Just a correction: The Cit+ cells didn't dominate the cultures at generations 32,000 & 32,500. Cit+ mutants represented 12% and 19% of the population at these times points, respectively. Replica plating is definitely one means of identifying Cit- and Cit+ clones but because the Cit+ cells represented a fraction of the total, it is simple enough to streak the samples to individual colonies (founded by single cells) and test each colony individually. Otherwise, a nice description of replica plating (a technique developed by Joshua Lederberg that allowed him do the research for which he was awarded one of the 1958 Nobel Prizes in Medicine)--Argon 18:38, 14 July 2008 (EDT)
Oops, you're right, Argon. Cit+ wasn't dominant at generation 32,000, so replica plating might not be the best option. Still, in the case of almost 20% Cit+, I think replica plating might be labor reducing. I'm a biochemist by training, not a microbiologist, but I'm sure there are other methods that could be used. For example, Christensen's agar appears to provide a sensitive, colorimetric method of identifying even weakly citrate-utilizing colonies, so one might be able to plate cells on a Christensen's agar plate and pick uncolored colonies. Again though, I'm no microbiologist so I don't know the best method. However, there are ways to easily pick Cit- clones from later generations in this case. That said, I think that this specific "flaw" cited in Lenski's paper should be removed from the main article. Clearly, Cit+ were not used in the replays from later generations, so Conservapedia's objection is totally baseless.Gerlach 19:19, 14 July 2008 (EDT)
All appropriate descriptions. For generating estimates of the population distribution (Cit-/Cit+) in a culture, replica plating would certainly be applicable. The main point is that identifying and isolating Cit- clones from the generations used in the experiment is straightforward. I agree that it would be a mistake to keep that objection in the article (actually that thread runs across several points in the article).--Argon 20:12, 14 July 2008 (EDT)
Nothing in the paper rules out contamination of those samples by Cit+ variants, and you quote nothing in the paper to rule it out. There was no reason to use and rely on these samples that already have Cit+ variants.--Aschlafly 23:04, 14 July 2008 (EDT)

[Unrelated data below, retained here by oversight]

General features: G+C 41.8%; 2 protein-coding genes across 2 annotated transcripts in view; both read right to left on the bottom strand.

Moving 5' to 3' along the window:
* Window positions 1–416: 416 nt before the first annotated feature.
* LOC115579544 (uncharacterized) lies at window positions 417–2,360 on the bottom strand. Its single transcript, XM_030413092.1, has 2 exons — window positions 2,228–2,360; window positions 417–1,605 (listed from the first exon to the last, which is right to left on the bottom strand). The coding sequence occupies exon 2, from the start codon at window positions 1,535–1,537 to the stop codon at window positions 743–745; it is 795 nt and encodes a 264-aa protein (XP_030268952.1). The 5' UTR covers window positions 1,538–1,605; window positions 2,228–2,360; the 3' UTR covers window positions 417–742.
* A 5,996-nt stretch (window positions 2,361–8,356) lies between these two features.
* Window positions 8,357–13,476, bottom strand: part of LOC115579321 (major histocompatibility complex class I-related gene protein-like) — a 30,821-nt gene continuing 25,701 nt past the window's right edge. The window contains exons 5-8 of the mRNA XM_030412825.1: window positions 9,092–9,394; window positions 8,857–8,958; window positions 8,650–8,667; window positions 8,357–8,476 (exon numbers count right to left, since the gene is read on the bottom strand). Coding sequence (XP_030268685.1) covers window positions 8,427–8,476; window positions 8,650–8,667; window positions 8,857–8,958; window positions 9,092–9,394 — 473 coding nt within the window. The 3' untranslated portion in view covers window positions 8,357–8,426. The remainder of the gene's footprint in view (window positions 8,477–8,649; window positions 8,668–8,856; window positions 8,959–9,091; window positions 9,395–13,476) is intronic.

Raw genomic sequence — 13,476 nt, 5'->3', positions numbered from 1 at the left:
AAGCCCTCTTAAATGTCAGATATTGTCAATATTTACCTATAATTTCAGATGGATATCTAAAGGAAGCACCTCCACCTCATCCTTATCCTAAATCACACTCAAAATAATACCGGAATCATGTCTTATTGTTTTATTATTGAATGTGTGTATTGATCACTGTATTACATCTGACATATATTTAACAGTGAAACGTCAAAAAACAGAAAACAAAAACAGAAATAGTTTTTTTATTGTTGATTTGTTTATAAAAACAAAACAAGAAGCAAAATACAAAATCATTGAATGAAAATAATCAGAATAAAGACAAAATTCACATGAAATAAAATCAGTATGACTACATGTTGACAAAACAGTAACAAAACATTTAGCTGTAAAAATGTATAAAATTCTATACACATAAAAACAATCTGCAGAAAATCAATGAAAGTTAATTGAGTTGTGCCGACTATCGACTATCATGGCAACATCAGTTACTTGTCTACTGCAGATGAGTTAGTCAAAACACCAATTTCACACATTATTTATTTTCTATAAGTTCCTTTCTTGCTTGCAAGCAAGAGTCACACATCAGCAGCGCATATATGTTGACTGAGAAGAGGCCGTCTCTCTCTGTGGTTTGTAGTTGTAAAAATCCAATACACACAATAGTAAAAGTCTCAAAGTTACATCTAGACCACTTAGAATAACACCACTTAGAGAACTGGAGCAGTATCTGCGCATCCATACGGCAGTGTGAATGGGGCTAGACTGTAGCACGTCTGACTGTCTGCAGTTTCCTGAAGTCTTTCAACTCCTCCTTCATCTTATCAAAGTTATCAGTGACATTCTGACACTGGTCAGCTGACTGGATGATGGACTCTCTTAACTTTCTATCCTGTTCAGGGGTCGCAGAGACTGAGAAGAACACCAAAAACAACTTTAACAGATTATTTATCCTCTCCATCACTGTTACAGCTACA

The whole point of the discussion above was to illustrate that there are methods to isolate cells with a particular genotype from a mixed population. Suppose we used the replica plating method (maybe not the best choice, but it's standard procedure). Care to explain where the Cit+ contaminants could possibly come from? And the naivete inherent in objecting that "nothing in the paper" rules it out is simply astounding. Standard laboratory procedures, like isolating specific clones, typically don't show up in papers. For example, if I to write a paper on my research, it would not include a detailed discussion of the construction of my expression plasmid. I might mention that I cloned my gene into a particular vector, but there wouldn't a discussion of how I did my PCR, restriction digests, or transformations. Things like that are simply extraneous details that are taken for granted by experienced researchers. There is simply no reason for Lenski et al. to include a discussion of their method for isolating specific clones. This is why this whole exercise of Conservapedia criticizing Lenski's paper is folly, because most Conservapedia users simply don't know standard laboratory techniques. It's kind of important to know what scientists today are able to do on a routine basis before wading in to claim that they couldn't have done what they claim.Gerlach 09:05, 15 July 2008 (EDT)
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Actually the methods cited in the paper would separate the Cit+ lines from the Cit-. They took single colonies (founded by single cells), and tested them on selective agar (minimal citrate media - MC agar) and an indicator medium, Christensen's citrate agar (Product information from Sigma here: As Gerlach notes from the Blount paper, Christensen's citrate agar is very sensitive to citrate utilization. Typical E. coli strains do not produce a color change but other citrate-using enterics like S. typhimurium and Cit+ E. coli mutants appear pink/red on the plates.
This conclusion is further validated (as I mention above), by the fact that Cit+ mutants did not appear immediately in the replay experiments (Others have also noted this). For example, in replay set-1, it took 750 generations before the first Cit+ mutants were isolated. Many didn't produce Cit+ cells after 3700 generations. If the starting line was Cit+, *all* the cells in the culture would have show up as Cit+ in the first pass.
Overall, it is abundantly clear that the cell lines used in the replay experiments were not Cit+ at the beginning.--Argon 19:44, 15 July 2008 (EDT)

1. Lenski's "historical contingency" hypothesis, as specifically depicted in Figure 3, is contradicted by the data presented...

Again, more issues with comprehension: The authors did not know when the potentiating mutation first arose but they knew it was before generation 31,500. Figure 2 is merely figurative, being an illustration, and not quantitative. Their analyses suggested that the potentiating mutation did arise at about the 20,000 generation point or later. Their conclusion is that Cit+ mutation rate is low even in a potentiated background but apparently distinguishable from a low-incidence single, unpotentiated event.--Argon 15:04, 13 July 2008 (EDT)

Statistics101 package: